We are back to continue this deep dive into the Steyr Scout rifle. Part 1 of this review looked at the features of the rifle and some accuracy testing. It also looked at some general features of the rifle and how it differs from a run-of-the-mill bolt gun. For Part 2, we will primarily look at optic selection.
Steyr @ TFB:
Disclosures should be included in any review so the audience has all the relevant information. Steyr provided the rifle. I am paying for the ammo. Throughout this article, I will use “Scout rifle” to refer to the Steyr Scout, and “scout rifle” to refer to the general concept.
With some baseline accuracy work out of the way, it was time to set up the gun for some real use. The SWFA scope works fine for accuracy testing duty, but a fixed 10x is absolutely the wrong optic for this rifle. But what scope is best?
Before playing with optics selection, I added a Magpul Rifleman Loop Sling (which I reviewed previously). That is a simple, lightweight, and multipurpose sling. I also used the Steyr thread adapter and a SilencerCo Harvester Evo silencer.
I wanted to control ammunition costs for this stage, so I loaded up 200 rounds of ammunition with the cheapest components in my stockpile. That meant a 140-grain Speer Hot-Cor bullet over Winchester StaBall 6.5 powder with mixed brass. 3-round groups with that load averaged about 1.5 MOA, so it is not a great load. But it is cheap and we were only shooting inside 100 yards. It shoots well enough, except for S&B brass which routinely got stuck in the chamber. The other five or six headstamps in the lot ran fine though, so that seems to be an ammunition issue rather than a rifle issue.
I also loaded some Hornady 140-grain BTHP bullets over H100V powder. Those groups averaged 0.8 MOA. The Scout is capable of far better accuracy than my plinking load would suggest!
Scout Rifles Have To Have Scout Scopes. Or Do They?
One of the biggest points of contention around scout rifles is the sighting system. Some purists refuse to use anything other than a long eye relief scope. There was even a comment on Part 1 taking umbrage with my use of non-scout scopes on the Scout.
I get it, scout rifles and scout scopes go together. But I am absolutely convinced that Jeff Cooper would have considered other optics if they were available when this concept was laid out. Here are some points of support for my argument:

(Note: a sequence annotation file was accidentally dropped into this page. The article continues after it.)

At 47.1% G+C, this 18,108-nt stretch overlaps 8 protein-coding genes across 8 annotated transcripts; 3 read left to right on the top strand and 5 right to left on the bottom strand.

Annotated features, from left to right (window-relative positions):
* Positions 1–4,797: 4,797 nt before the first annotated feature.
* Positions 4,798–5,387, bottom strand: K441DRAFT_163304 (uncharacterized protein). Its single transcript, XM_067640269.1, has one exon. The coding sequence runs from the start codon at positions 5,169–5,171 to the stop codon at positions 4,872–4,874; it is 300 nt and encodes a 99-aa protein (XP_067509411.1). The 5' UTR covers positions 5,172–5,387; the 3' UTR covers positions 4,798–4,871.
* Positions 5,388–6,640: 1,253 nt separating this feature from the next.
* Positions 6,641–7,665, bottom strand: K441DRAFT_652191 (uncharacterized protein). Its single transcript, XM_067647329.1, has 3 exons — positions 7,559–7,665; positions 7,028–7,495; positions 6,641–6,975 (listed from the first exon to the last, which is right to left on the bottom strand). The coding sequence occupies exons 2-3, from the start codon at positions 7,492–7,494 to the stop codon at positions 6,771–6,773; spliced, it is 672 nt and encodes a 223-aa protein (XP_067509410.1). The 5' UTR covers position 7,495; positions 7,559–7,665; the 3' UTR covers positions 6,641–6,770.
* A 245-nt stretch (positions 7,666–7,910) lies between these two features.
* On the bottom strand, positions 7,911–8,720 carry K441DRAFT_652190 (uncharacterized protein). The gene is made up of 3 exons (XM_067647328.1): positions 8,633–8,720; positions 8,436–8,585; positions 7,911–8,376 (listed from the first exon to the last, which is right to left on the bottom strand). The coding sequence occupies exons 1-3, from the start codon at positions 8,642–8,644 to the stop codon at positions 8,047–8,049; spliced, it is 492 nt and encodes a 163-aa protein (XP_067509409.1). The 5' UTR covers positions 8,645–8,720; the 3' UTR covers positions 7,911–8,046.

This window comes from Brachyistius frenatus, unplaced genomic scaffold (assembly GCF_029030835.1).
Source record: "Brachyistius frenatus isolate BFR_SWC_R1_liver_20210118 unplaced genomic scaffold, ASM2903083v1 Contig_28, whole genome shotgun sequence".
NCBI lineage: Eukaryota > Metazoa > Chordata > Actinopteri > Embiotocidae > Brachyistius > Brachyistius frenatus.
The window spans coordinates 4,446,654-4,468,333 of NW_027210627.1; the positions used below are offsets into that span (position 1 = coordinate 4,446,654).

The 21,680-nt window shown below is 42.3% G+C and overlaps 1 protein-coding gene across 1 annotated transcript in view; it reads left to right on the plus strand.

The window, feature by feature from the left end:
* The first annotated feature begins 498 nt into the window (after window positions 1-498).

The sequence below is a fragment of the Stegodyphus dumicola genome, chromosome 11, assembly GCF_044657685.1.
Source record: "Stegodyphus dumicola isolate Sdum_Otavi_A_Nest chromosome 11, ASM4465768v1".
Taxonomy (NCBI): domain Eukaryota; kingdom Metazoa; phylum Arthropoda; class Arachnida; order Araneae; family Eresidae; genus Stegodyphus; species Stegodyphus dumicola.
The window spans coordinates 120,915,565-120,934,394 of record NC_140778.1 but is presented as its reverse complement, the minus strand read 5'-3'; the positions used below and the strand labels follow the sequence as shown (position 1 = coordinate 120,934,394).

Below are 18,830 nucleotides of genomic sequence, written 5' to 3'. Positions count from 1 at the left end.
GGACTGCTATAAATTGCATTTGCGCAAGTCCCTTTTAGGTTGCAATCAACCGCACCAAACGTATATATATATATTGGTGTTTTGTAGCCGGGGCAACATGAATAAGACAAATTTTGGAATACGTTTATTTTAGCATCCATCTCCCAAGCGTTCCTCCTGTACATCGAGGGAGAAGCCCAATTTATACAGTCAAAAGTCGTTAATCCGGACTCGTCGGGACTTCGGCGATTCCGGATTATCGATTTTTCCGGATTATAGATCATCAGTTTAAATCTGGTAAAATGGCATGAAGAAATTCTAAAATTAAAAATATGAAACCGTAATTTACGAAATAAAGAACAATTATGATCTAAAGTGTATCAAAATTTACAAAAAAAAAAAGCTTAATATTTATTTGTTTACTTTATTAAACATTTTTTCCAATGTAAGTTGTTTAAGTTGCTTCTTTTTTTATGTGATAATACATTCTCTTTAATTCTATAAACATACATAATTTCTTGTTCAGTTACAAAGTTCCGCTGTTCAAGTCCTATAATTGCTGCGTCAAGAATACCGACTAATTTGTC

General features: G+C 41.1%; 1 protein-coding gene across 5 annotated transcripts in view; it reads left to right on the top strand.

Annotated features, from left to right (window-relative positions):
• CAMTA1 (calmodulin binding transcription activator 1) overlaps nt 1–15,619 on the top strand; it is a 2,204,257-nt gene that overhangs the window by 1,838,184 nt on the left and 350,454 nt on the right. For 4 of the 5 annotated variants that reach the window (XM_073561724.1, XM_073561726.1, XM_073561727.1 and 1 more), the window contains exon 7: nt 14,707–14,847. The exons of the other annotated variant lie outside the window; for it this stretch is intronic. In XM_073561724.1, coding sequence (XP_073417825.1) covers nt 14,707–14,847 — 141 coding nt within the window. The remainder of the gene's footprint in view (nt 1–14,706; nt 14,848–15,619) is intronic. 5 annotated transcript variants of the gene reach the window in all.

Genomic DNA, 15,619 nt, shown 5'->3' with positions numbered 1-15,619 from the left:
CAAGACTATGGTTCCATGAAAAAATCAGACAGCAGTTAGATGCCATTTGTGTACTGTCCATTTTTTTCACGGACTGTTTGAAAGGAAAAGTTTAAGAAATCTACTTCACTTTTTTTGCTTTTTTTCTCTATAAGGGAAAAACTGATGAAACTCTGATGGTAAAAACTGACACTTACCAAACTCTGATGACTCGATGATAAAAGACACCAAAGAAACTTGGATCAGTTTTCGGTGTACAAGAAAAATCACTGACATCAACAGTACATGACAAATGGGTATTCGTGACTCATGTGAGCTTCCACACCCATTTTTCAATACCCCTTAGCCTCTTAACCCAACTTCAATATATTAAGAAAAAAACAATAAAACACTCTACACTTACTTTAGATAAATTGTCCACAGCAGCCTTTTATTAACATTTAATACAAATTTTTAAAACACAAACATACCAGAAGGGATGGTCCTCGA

First, Steyr built their Scout hand-in-hand with Cooper, and it has his blessing as the true commercial scout rifle. It has mounting points for a traditional scope and forward mounting points. If there was no possibility of using standard eye relief scopes on a scout rifle, those mounting points would not be there.
Also, the scout rifle concept was developed over time. Cooper did not decree the immutable design rules one day like Moses descending Mount Sinai with the 10 Commandments. Check out this article in American Rifleman to see some of that process. Cooper felt that, in the 1980s, “telescopes, instead of becoming stronger, smaller and faster to use have become larger, more cumbersome, more fragile and almost necessarily mounted too high above the bore.” In contrast, scout scopes were used “[with] both eyes open [so] the shooter sees the entire countryside as well as the cross-wire printed on his target.” He also felt it was “the fastest sighting arrangement available to the rifleman.” So the key elements of the optic are being small, rugged, fast, and usable with both eyes open. This sounds an awful lot like the design goals of red dot and reflex sights as well as low power variable optics (LPVO) and to some extent the mid-power variable optic (MPVO). Anyone trying to put a fast, rugged, both-eyes-open optic in 2023 is crazy to not think outside the scout scope box.